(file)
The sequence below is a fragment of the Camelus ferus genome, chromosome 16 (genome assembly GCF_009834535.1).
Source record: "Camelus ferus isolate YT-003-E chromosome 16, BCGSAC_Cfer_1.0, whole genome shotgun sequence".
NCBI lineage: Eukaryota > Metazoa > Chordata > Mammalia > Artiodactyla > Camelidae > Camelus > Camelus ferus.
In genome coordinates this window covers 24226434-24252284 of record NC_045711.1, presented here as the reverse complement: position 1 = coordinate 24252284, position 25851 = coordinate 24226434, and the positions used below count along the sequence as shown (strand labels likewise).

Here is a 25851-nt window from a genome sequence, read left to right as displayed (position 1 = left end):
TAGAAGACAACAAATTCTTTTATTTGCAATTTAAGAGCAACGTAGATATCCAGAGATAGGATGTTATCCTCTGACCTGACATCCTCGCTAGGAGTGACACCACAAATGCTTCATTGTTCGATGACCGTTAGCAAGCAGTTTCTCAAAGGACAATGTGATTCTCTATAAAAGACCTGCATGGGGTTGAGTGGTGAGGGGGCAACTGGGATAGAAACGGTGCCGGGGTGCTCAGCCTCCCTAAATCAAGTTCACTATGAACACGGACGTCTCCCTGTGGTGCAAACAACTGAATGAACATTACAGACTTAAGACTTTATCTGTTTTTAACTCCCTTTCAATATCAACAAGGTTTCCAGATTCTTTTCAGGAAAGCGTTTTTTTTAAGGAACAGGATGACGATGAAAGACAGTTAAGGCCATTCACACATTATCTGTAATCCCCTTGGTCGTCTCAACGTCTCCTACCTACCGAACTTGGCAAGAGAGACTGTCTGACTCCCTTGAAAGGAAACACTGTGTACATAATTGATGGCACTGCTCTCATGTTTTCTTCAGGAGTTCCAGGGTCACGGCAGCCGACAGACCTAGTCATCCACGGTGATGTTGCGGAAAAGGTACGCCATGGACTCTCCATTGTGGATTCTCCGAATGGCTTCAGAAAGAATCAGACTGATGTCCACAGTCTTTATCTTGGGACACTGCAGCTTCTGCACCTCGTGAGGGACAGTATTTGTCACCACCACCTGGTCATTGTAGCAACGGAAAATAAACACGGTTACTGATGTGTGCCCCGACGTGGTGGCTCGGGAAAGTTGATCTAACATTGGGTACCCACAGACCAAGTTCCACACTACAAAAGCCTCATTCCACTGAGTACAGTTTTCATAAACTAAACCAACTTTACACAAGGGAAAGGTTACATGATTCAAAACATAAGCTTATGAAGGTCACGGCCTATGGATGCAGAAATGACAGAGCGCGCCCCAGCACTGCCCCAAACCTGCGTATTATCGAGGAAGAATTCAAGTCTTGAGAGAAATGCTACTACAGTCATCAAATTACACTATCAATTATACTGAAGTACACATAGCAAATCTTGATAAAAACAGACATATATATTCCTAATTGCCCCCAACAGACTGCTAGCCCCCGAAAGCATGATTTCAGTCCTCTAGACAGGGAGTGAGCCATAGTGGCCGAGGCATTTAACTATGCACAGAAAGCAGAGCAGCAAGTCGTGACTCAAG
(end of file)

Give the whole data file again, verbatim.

The sequence below is a fragment of the Camelus ferus genome, chromosome 16 (genome assembly GCF_009834535.1).
Source record: "Camelus ferus isolate YT-003-E chromosome 16, BCGSAC_Cfer_1.0, whole genome shotgun sequence".
NCBI lineage: Eukaryota > Metazoa > Chordata > Mammalia > Artiodactyla > Camelidae > Camelus > Camelus ferus.
In genome coordinates this window covers 24226434-24252284 of record NC_045711.1, presented here as the reverse complement: position 1 = coordinate 24252284, position 25851 = coordinate 24226434, and the positions used below count along the sequence as shown (strand labels likewise).

Here is a 25851-nt window from a genome sequence, read left to right as displayed (position 1 = left end):
TAGAAGACAACAAATTCTTTTATTTGCAATTTAAGAGCAACGTAGATATCCAGAGATAGGATGTTATCCTCTGACCTGACATCCTCGCTAGGAGTGACACCACAAATGCTTCATTGTTCGATGACCGTTAGCAAGCAGTTTCTCAAAGGACAATGTGATTCTCTATAAAAGACCTGCATGGGGTTGAGTGGTGAGGGGGCAACTGGGATAGAAACGGTGCCGGGGTGCTCAGCCTCCCTAAATCAAGTTCACTATGAACACGGACGTCTCCCTGTGGTGCAAACAACTGAATGAACATTACAGACTTAAGACTTTATCTGTTTTTAACTCCCTTTCAATATCAACAAGGTTTCCAGATTCTTTTCAGGAAAGCGTTTTTTTTAAGGAACAGGATGACGATGAAAGACAGTTAAGGCCATTCACACATTATCTGTAATCCCCTTGGTCGTCTCAACGTCTCCTACCTACCGAACTTGGCAAGAGAGACTGTCTGACTCCCTTGAAAGGAAACACTGTGTACATAATTGATGGCACTGCTCTCATGTTTTCTTCAGGAGTTCCAGGGTCACGGCAGCCGACAGACCTAGTCATCCACGGTGATGTTGCGGAAAAGGTACGCCATGGACTCTCCATTGTGGATTCTCCGAATGGCTTCAGAAAGAATCAGACTGATGTCCACAGTCTTTATCTTGGGACACTGCAGCTTCTGCACCTCGTGAGGGACAGTATTTGTCACCACCACCTGGTCATTGTAGCAACGGAAAATAAACACGGTTACTGATGTGTGCCCCGACGTGGTGGCTCGGGAAAGTTGATCTAACATTGGGTACCCACAGACCAAGTTCCACACTACAAAAGCCTCATTCCACTGAGTACAGTTTTCATAAACTAAACCAACTTTACACAAGGGAAAGGTTACATGATTCAAAACATAAGCTTATGAAGGTCACGGCCTATGGATGCAGAAATGACAGAGCGCGCCCCAGCACTGCCCCAAACCTGCGTATTATCGAGGAAGAATTCAAGTCTTGAGAGAAATGCTACTACAGTCATCAAATTACACTATCAATTATACTGAAGTACACATAGCAAATCTTGATAAAAACAGACATATATATTCCTAATTGCCCCCAACAGACTGCTAGCCCCCGAAAGCATGATTTCAGTCCTCTAGACAGGGAGTGAGCCATAGTGGCCGAGGCATTTAACTATGCACAGAAAGCAGAGCAGCAAGTCGTGACTCAAG